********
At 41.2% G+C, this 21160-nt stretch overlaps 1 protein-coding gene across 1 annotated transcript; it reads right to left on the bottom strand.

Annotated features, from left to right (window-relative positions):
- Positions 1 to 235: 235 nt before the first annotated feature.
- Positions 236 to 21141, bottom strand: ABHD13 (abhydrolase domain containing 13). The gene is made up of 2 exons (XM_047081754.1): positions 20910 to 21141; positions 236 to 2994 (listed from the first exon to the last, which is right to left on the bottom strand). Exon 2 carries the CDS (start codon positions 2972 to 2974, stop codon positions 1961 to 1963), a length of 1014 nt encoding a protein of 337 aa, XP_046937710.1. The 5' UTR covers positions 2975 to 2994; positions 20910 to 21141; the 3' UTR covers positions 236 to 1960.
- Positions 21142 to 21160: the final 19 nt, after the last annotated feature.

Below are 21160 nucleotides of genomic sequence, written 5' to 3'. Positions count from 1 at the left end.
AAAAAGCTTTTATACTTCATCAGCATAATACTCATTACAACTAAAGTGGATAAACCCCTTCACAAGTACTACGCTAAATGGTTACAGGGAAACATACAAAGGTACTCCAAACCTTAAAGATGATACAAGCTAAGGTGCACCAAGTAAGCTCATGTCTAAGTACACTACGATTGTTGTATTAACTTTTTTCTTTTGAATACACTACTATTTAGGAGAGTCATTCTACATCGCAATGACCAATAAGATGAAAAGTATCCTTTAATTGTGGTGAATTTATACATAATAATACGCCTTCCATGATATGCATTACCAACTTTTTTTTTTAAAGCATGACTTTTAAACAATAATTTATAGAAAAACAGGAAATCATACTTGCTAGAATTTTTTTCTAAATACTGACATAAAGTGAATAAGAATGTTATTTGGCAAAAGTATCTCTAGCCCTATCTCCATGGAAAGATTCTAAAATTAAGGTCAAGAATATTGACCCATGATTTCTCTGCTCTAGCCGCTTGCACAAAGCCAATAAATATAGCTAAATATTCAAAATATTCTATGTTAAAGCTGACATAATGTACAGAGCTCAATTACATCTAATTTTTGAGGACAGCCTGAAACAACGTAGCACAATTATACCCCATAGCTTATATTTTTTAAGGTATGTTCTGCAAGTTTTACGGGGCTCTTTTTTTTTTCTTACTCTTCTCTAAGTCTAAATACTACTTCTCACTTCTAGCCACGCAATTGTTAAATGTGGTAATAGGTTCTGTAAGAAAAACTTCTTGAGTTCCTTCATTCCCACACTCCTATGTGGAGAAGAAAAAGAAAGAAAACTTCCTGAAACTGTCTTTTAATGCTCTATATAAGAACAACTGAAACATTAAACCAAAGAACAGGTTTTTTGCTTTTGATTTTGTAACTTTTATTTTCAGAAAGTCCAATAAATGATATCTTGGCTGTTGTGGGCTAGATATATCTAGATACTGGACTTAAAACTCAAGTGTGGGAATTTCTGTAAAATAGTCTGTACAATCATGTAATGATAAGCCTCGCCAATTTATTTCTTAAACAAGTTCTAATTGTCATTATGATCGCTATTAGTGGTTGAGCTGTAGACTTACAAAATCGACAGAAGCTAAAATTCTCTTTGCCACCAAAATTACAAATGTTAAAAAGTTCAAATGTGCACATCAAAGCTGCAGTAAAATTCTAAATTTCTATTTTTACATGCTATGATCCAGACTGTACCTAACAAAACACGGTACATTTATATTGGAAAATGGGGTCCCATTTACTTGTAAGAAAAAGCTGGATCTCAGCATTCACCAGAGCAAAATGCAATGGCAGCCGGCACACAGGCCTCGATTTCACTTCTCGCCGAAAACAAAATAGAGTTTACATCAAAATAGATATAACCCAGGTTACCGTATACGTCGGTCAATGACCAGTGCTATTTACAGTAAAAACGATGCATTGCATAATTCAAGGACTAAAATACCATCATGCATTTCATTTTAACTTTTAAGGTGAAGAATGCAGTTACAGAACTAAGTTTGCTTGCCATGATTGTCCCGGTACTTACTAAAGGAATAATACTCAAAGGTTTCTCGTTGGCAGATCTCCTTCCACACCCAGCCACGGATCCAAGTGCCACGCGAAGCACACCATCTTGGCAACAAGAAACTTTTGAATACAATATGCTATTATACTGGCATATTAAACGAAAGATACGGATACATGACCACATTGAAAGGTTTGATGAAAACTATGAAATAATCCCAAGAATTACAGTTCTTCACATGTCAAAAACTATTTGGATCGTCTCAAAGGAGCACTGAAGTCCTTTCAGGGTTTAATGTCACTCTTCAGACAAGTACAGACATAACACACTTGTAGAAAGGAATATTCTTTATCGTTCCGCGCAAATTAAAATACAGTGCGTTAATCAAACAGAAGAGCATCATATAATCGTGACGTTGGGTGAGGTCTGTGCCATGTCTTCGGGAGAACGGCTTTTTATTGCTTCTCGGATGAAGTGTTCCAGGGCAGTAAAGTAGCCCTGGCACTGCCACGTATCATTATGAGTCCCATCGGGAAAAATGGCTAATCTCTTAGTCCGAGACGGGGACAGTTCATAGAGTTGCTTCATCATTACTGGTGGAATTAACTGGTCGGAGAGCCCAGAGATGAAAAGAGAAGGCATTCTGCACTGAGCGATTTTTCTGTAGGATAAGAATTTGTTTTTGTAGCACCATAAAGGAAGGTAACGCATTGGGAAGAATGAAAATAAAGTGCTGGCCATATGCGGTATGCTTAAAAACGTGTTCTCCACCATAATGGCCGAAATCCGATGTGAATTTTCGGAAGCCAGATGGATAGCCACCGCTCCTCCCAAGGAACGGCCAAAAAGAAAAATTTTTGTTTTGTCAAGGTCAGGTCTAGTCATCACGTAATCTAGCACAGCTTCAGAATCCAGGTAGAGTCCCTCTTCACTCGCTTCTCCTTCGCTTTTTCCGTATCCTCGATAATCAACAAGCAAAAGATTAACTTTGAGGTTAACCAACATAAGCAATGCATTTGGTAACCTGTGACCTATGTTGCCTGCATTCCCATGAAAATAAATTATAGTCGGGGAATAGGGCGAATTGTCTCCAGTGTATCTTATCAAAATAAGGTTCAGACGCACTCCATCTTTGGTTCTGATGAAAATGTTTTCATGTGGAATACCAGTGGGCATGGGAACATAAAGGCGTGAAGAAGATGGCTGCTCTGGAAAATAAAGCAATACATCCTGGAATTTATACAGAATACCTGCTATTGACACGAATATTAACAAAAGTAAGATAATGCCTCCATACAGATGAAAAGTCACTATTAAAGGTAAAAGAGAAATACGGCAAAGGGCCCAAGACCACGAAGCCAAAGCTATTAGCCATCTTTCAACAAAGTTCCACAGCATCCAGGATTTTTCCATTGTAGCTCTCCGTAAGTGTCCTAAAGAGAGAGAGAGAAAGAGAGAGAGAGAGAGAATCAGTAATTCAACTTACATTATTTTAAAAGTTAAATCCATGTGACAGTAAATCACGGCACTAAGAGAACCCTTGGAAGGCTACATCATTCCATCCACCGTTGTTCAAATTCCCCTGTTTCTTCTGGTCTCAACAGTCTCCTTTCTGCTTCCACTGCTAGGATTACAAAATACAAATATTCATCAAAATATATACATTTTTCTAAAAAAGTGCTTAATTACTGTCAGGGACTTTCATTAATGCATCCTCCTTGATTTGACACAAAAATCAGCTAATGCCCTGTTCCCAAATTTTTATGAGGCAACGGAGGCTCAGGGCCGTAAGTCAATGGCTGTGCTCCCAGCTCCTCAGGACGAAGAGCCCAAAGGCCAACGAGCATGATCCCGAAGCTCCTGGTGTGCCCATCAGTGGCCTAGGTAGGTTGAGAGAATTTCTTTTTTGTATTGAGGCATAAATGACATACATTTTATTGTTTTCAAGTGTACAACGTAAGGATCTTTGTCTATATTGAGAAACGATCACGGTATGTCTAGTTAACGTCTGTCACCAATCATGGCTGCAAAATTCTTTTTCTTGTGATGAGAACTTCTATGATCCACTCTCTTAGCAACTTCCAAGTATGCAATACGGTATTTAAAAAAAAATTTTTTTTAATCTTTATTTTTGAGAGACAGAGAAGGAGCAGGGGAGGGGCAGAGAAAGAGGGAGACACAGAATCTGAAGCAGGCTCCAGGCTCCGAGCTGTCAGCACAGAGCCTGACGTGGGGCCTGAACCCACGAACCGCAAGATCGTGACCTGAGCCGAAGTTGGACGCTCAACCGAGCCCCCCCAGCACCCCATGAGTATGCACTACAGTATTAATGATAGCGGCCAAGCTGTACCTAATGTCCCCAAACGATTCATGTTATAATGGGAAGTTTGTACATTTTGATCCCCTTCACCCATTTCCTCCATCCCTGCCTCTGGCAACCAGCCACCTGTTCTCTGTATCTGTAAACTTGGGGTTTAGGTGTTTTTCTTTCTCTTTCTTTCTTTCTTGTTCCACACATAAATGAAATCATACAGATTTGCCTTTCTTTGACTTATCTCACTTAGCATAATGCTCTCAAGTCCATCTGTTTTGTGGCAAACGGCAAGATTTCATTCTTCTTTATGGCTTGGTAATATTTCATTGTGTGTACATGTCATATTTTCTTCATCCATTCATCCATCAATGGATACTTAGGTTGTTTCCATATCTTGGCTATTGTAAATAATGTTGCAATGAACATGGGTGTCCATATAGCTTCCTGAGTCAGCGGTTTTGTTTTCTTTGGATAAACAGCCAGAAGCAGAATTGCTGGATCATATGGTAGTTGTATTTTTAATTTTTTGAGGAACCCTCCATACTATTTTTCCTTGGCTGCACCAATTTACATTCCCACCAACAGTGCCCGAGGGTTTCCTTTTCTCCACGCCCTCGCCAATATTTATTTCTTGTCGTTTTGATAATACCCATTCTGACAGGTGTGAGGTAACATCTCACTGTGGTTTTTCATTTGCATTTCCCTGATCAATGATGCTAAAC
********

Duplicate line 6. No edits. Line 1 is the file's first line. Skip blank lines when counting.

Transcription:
Below are 21160 nucleotides of genomic sequence, written 5' to 3'. Positions count from 1 at the left end.